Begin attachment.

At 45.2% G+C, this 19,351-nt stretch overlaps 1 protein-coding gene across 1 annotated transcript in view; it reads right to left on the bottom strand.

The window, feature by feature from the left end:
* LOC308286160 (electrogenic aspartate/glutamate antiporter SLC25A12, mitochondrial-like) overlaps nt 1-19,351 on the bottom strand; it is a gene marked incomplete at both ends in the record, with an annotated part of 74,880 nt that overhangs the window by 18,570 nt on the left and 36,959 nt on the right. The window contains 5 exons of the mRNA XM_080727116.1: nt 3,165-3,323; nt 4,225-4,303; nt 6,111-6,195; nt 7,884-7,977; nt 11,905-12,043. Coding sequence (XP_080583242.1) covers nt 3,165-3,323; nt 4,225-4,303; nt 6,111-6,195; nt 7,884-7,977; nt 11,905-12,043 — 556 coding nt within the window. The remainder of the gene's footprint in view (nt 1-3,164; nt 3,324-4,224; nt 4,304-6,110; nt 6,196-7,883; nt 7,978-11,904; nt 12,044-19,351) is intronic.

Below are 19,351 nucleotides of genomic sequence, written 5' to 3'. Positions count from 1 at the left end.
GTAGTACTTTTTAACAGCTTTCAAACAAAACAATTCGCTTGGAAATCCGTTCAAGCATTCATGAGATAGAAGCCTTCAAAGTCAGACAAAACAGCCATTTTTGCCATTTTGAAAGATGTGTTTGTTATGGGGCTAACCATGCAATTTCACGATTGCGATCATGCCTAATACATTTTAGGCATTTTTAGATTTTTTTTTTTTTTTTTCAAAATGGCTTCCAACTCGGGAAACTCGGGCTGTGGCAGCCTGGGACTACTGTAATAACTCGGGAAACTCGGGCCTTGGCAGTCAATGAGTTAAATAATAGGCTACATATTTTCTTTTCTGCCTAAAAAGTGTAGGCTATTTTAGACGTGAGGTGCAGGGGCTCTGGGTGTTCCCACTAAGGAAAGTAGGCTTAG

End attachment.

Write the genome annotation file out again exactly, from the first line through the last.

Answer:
At 45.2% G+C, this 19,351-nt stretch overlaps 1 protein-coding gene across 1 annotated transcript in view; it reads right to left on the bottom strand.

The window, feature by feature from the left end:
* LOC308286160 (electrogenic aspartate/glutamate antiporter SLC25A12, mitochondrial-like) overlaps nt 1-19,351 on the bottom strand; it is a gene marked incomplete at both ends in the record, with an annotated part of 74,880 nt that overhangs the window by 18,570 nt on the left and 36,959 nt on the right. The window contains 5 exons of the mRNA XM_080727116.1: nt 3,165-3,323; nt 4,225-4,303; nt 6,111-6,195; nt 7,884-7,977; nt 11,905-12,043. Coding sequence (XP_080583242.1) covers nt 3,165-3,323; nt 4,225-4,303; nt 6,111-6,195; nt 7,884-7,977; nt 11,905-12,043 — 556 coding nt within the window. The remainder of the gene's footprint in view (nt 1-3,164; nt 3,324-4,224; nt 4,304-6,110; nt 6,196-7,883; nt 7,978-11,904; nt 12,044-19,351) is intronic.

Below are 19,351 nucleotides of genomic sequence, written 5' to 3'. Positions count from 1 at the left end.
GTAGTACTTTTTAACAGCTTTCAAACAAAACAATTCGCTTGGAAATCCGTTCAAGCATTCATGAGATAGAAGCCTTCAAAGTCAGACAAAACAGCCATTTTTGCCATTTTGAAAGATGTGTTTGTTATGGGGCTAACCATGCAATTTCACGATTGCGATCATGCCTAATACATTTTAGGCATTTTTAGATTTTTTTTTTTTTTTTTCAAAATGGCTTCCAACTCGGGAAACTCGGGCTGTGGCAGCCTGGGACTACTGTAATAACTCGGGAAACTCGGGCCTTGGCAGTCAATGAGTTAAATAATAGGCTACATATTTTCTTTTCTGCCTAAAAAGTGTAGGCTATTTTAGACGTGAGGTGCAGGGGCTCTGGGTGTTCCCACTAAGGAAAGTAGGCTTAG